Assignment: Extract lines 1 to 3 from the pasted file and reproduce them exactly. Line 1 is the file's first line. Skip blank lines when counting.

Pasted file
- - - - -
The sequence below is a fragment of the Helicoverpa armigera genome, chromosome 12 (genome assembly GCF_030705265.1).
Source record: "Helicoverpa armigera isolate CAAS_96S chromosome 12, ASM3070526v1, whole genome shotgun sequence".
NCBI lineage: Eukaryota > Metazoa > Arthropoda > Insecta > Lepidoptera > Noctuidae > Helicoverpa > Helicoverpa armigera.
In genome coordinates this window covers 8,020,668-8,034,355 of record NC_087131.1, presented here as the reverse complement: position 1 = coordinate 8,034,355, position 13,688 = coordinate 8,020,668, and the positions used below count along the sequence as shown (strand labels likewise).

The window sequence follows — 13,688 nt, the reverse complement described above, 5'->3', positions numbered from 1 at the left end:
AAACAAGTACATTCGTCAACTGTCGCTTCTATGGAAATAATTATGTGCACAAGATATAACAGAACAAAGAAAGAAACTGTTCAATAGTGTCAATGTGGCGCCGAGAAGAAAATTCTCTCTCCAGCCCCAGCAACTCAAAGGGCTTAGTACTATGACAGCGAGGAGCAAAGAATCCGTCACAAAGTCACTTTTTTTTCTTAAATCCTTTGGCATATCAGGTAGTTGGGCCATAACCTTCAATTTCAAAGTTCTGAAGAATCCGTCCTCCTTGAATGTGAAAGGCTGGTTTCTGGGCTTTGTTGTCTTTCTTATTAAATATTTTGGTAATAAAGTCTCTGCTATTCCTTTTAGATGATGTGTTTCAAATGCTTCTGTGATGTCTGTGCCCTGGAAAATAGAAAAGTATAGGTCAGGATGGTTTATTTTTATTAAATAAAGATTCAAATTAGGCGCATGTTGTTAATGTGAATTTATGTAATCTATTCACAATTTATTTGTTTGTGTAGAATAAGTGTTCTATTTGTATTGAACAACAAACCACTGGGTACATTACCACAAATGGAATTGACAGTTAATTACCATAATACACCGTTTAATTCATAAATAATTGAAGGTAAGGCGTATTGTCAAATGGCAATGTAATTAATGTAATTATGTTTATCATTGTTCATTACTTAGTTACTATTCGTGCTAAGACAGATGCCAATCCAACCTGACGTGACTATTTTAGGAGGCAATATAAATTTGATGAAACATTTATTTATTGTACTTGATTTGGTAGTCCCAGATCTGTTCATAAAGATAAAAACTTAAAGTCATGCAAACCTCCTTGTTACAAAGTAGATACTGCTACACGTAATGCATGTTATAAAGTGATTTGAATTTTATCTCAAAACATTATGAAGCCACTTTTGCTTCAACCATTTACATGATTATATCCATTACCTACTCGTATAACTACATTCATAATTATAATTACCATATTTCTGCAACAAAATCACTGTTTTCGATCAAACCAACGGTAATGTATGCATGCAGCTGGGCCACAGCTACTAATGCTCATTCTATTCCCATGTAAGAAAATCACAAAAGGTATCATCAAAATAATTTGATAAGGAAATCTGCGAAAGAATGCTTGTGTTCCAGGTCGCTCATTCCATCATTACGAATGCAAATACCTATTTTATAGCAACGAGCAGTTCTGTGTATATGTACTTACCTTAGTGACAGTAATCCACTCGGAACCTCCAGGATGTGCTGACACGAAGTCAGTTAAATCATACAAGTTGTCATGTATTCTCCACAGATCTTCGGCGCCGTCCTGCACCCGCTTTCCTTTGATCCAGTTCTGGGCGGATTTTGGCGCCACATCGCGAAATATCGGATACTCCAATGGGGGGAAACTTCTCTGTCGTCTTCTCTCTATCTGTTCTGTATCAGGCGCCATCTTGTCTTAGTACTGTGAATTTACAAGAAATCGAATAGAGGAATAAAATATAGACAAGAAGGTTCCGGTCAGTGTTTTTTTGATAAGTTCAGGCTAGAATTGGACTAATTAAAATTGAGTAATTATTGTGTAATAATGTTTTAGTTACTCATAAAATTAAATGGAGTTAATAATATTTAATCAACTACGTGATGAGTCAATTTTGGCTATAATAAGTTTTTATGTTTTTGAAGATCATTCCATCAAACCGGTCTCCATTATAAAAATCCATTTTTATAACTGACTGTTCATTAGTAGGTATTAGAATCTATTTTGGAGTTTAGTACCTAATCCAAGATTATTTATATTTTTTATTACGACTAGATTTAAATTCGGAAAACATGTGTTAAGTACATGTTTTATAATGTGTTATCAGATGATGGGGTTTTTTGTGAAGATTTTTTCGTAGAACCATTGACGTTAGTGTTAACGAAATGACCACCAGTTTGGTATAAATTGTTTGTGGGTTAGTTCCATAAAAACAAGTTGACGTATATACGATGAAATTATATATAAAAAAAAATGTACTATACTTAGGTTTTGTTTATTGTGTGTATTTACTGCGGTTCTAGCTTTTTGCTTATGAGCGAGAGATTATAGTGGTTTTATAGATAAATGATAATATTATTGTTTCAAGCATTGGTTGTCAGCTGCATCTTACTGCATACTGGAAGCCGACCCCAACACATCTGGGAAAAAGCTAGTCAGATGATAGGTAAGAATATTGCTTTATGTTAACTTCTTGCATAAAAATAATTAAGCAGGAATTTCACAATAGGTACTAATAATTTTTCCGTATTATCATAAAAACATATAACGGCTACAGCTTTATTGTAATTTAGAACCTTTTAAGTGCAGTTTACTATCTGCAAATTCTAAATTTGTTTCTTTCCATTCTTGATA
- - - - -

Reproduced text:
The sequence below is a fragment of the Helicoverpa armigera genome, chromosome 12 (genome assembly GCF_030705265.1).
Source record: "Helicoverpa armigera isolate CAAS_96S chromosome 12, ASM3070526v1, whole genome shotgun sequence".
NCBI lineage: Eukaryota > Metazoa > Arthropoda > Insecta > Lepidoptera > Noctuidae > Helicoverpa > Helicoverpa armigera.